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September 14, 1978 - Image 6

Resource type:
Text
Publication:
The Michigan Daily, 1978-09-14

Disclaimer: Computer generated plain text may have errors. Read more about this.

FELLINI'S 1970
SATYRICON
The fragments that remain of Petromius Arbeter's picturesque novel of im-
perial Rome Fellini expanded into an epic vision of chaos within formal
grandeur. There is a curious insolence .about the sexually accomplished
student-hero, his boy cover and his mercenary best friend-the trio whose
wild adventures form the narrative framework of this extraordinary and
accomplished film in color!
FRI: MR. PEEPS GOES TO TOWN

Page 6-Thursday, September 14, 1978-TheMichigan Daily
Living Dead'director
Romero to spea

RECORDS.

CINEMA GUILD

TONIGHT AT
7:00 & 9:05

OLD ARCH. AUD.
$1.50

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Znd Floor, Michig an Uinion
I Sept. 1 3,14,1 5-3-5 P.M. I
Sept I 4-7-9 P.M.
Find out what UA C is all about
Meet representativesfrom our committees: I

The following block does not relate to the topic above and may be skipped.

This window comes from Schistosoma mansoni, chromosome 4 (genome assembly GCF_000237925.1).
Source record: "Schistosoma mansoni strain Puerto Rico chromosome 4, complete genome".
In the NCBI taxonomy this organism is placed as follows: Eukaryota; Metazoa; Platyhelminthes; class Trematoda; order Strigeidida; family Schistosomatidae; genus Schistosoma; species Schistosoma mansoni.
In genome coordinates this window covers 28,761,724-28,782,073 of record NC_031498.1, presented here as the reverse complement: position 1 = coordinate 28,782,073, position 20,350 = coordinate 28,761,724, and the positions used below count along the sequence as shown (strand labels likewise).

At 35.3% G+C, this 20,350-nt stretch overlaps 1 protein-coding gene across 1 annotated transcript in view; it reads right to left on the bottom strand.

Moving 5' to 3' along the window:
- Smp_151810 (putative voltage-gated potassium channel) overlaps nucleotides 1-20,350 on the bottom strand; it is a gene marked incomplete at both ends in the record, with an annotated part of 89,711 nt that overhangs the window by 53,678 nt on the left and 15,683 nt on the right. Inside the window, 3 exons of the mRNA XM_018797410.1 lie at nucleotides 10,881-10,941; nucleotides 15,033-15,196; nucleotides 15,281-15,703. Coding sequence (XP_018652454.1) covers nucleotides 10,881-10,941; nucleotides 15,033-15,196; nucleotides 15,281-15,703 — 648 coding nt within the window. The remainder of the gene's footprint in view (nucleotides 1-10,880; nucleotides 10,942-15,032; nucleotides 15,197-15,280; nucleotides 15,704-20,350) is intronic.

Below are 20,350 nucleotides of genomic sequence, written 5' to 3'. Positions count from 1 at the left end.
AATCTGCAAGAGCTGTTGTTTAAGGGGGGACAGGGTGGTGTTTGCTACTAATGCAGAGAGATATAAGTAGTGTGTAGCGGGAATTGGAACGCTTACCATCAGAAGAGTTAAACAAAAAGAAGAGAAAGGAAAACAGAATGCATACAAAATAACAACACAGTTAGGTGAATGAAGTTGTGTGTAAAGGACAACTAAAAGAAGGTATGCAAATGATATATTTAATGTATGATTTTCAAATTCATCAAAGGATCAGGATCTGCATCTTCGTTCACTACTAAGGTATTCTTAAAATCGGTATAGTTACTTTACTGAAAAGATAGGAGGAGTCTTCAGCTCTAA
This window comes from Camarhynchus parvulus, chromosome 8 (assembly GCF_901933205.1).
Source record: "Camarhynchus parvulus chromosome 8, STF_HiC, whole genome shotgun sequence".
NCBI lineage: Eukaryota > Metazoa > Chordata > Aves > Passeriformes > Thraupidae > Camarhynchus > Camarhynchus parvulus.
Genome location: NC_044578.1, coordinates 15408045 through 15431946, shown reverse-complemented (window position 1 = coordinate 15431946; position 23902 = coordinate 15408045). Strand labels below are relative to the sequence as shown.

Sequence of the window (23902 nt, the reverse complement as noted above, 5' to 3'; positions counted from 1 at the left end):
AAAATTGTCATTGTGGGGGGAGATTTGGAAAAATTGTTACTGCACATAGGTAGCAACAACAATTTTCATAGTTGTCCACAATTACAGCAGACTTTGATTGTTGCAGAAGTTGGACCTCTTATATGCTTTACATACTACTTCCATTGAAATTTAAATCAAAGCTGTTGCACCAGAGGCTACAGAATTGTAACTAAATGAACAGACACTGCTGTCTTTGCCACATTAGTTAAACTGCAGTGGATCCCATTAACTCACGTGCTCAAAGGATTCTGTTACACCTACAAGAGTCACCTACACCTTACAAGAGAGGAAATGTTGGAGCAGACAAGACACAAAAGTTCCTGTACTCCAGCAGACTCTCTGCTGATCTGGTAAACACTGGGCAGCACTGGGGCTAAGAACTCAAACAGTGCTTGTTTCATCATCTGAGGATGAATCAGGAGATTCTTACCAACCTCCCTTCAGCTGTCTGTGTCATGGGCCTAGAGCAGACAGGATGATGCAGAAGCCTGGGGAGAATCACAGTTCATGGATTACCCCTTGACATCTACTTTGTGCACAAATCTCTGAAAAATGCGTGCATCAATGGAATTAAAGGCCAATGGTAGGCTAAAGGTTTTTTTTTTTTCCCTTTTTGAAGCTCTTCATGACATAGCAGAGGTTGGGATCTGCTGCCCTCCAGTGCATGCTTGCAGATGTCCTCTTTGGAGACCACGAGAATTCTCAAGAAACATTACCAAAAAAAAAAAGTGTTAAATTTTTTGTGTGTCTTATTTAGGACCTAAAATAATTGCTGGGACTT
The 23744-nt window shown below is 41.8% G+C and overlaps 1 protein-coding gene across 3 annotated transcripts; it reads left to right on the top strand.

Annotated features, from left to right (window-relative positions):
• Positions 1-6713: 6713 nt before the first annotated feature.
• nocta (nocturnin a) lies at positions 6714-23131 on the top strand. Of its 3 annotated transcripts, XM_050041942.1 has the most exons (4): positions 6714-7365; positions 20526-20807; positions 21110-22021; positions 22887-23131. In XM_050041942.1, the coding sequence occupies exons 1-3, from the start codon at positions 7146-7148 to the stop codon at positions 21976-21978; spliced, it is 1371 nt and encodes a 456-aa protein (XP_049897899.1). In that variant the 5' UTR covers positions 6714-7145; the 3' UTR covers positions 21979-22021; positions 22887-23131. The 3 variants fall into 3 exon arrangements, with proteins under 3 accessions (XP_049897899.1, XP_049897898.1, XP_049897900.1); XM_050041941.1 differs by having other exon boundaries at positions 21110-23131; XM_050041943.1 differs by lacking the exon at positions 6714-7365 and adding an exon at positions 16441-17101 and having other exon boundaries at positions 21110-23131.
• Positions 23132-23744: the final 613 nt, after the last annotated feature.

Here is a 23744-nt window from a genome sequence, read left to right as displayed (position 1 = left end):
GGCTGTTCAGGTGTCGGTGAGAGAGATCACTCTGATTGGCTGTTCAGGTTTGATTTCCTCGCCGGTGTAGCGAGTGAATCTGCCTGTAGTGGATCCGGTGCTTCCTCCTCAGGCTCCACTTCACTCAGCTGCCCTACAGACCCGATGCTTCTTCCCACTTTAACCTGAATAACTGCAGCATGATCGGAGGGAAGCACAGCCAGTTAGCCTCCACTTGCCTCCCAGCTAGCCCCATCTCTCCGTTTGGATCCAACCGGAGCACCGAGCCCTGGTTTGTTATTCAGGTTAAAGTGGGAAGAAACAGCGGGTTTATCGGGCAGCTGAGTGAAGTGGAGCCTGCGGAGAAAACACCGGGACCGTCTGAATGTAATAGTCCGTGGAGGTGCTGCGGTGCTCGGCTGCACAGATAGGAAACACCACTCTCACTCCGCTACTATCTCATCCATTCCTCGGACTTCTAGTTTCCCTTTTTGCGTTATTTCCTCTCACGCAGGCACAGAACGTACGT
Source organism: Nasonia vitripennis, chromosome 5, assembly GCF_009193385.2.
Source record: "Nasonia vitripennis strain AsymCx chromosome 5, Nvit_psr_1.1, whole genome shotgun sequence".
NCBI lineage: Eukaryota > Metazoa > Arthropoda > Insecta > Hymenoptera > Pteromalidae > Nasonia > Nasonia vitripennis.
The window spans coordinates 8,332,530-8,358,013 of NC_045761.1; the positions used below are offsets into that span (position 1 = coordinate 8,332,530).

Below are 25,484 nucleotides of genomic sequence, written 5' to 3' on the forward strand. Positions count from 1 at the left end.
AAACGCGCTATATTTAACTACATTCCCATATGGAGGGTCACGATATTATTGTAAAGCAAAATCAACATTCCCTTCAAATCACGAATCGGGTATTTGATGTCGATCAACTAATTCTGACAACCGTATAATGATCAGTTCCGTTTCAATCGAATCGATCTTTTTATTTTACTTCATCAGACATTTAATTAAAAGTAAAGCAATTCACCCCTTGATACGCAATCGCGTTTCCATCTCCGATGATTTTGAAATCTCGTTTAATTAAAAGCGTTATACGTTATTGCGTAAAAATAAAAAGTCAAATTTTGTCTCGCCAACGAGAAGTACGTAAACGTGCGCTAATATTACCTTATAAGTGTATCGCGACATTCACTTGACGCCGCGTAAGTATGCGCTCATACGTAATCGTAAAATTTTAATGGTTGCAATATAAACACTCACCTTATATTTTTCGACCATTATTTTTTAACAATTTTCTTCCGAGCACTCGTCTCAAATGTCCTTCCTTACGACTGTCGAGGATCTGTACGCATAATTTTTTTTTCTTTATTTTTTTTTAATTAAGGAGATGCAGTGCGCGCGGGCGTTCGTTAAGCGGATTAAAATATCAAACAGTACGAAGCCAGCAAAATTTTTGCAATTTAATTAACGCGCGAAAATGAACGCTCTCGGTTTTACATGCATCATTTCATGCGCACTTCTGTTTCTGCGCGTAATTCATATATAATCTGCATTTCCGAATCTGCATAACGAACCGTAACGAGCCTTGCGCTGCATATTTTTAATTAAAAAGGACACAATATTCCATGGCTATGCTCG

Soph Show Dorm Programming
Musket Mediatrics
viewpoint Lectures Homecoming Committee I
I Michigan Union Programming Special Events
Eclipse Jazz For more Information, TceCnta I
UAC is a student-run organization providing cultural programs
and entertainment for students of the University of Michigan.
This coupon good for 1 free UAC t-shirt at Open House

Cult films, those semi-obscure
cinematic oddities that inspire
maniacal worship among their fans,
seem to be the fad of the day. Witness
the ever-growing popularity of The
Rocky Horror Picture Show, which
recently played several weekend
showings not at Angell Hall, or some
pseudo-theater like the Matrix Theater,
but at Ann Arbor's own Briarwood
Mall. Some cult fanatics may be
slightly deranged, but there's no
dlenying that the phenomenon is coming
out of the closet of midnight showings.
As yet, one of these filmic wonders
endures as the unqualified king of the
cult circuit - George Romero's 1968
horror story, Night of !the Living Dead.
Whether seen as simply a horrific

UM Stylists
at the
UNION
Dove, Harold,
8 Chet
OPEN: MON.-SAT.
8:30 A.M.-5:15 P.M.

THE 1979 MICHIGANENSI EARBOOK
Meeting: THURSDAY, SEPT. 14-7 P.M.
MICHIGANENSIAN OFFICE, 2nd FLOOR,
STUDENT PUBLICATIONS BUILDING,
420 MAYNARD
Photographers, journalists, writers, artists-we can use you and you
can use the 79 Michiganensian as a permanent portfolio for your
work. New or old staff, inexperienced or battlescarred.
--EVERYTHING IS NEW-EVERYONE'S STARTING OVER